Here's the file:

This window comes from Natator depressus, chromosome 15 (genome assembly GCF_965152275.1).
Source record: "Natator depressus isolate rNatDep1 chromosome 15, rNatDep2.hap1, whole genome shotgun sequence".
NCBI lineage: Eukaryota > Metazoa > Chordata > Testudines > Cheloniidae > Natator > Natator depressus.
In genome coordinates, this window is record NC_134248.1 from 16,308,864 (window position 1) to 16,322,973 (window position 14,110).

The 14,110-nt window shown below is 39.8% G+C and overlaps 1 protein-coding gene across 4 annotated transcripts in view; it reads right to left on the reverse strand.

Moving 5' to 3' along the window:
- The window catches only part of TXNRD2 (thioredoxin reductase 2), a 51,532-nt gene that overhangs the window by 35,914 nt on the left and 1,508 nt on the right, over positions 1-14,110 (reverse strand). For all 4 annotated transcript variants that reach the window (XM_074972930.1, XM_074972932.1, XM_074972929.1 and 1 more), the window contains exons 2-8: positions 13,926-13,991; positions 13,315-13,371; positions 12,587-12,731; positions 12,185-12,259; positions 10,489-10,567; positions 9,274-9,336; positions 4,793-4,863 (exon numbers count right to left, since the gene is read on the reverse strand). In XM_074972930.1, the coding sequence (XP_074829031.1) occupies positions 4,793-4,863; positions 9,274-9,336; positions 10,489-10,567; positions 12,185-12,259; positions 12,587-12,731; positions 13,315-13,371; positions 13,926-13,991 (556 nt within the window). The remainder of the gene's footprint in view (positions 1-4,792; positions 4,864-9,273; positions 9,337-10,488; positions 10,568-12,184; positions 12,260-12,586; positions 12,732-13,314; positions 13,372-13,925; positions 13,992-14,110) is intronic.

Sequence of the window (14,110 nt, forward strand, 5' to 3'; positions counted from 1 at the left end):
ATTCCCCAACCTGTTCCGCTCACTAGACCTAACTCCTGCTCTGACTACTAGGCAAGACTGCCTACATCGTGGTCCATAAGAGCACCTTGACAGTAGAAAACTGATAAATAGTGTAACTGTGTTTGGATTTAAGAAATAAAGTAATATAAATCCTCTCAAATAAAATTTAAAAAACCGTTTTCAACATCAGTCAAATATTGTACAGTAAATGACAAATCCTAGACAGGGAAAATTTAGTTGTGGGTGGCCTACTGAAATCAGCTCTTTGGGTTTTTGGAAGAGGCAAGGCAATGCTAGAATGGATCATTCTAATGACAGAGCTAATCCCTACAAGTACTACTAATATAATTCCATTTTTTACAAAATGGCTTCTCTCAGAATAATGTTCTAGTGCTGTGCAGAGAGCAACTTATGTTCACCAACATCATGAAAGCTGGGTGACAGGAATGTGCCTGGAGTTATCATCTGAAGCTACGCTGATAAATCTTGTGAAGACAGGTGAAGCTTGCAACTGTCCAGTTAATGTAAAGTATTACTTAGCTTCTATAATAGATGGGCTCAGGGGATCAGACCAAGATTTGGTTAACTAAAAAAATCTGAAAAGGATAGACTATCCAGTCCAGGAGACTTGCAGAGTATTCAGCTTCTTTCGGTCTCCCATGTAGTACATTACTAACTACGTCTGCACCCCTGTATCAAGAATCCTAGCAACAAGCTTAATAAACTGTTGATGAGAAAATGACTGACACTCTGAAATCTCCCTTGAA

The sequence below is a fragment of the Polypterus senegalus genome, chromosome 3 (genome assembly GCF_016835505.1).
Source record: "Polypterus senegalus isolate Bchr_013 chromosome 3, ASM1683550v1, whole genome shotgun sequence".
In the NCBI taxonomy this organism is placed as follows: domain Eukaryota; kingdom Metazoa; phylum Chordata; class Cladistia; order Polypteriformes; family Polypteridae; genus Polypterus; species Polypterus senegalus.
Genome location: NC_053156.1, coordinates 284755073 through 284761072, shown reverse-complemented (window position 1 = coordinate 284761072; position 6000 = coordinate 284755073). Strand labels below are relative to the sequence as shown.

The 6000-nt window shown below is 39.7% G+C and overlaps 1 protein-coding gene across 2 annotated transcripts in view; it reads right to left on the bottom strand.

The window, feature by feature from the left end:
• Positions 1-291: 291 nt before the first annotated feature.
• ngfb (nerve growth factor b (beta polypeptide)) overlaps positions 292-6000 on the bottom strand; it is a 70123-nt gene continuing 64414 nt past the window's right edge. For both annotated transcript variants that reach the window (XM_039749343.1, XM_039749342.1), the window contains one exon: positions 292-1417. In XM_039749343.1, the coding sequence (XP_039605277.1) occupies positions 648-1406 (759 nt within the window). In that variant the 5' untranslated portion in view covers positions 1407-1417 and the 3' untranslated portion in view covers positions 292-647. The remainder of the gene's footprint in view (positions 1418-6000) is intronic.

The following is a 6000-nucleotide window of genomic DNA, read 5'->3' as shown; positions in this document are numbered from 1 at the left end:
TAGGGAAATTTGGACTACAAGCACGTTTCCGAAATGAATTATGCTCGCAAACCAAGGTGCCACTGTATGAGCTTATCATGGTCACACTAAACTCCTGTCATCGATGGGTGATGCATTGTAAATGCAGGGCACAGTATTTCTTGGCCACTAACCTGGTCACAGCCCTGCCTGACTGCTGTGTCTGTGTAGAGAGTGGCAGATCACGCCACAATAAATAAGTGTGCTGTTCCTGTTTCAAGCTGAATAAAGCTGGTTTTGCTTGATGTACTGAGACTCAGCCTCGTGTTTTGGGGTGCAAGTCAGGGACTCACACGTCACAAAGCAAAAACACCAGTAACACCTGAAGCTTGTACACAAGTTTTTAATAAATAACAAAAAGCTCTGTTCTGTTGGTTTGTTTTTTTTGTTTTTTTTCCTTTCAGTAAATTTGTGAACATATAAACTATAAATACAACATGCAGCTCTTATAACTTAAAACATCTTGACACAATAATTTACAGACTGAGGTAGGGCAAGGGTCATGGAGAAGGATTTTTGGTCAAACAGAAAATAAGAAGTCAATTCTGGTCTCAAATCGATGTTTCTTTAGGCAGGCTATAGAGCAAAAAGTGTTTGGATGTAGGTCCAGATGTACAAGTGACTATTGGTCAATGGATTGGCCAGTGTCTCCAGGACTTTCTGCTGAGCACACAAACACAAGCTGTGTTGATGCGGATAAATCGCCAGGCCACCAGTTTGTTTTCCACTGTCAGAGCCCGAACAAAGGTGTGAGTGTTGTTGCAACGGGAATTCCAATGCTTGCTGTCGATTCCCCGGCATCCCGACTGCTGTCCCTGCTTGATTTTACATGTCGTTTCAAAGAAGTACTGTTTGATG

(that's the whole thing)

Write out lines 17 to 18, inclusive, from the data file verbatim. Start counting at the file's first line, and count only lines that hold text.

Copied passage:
• ngfb (nerve growth factor b (beta polypeptide)) overlaps positions 292-6000 on the bottom strand; it is a 70123-nt gene continuing 64414 nt past the window's right edge. For both annotated transcript variants that reach the window (XM_039749343.1, XM_039749342.1), the window contains one exon: positions 292-1417. In XM_039749343.1, the coding sequence (XP_039605277.1) occupies positions 648-1406 (759 nt within the window). In that variant the 5' untranslated portion in view covers positions 1407-1417 and the 3' untranslated portion in view covers positions 292-647. The remainder of the gene's footprint in view (positions 1418-6000) is intronic.

The following is a 6000-nucleotide window of genomic DNA, read 5'->3' as shown; positions in this document are numbered from 1 at the left end: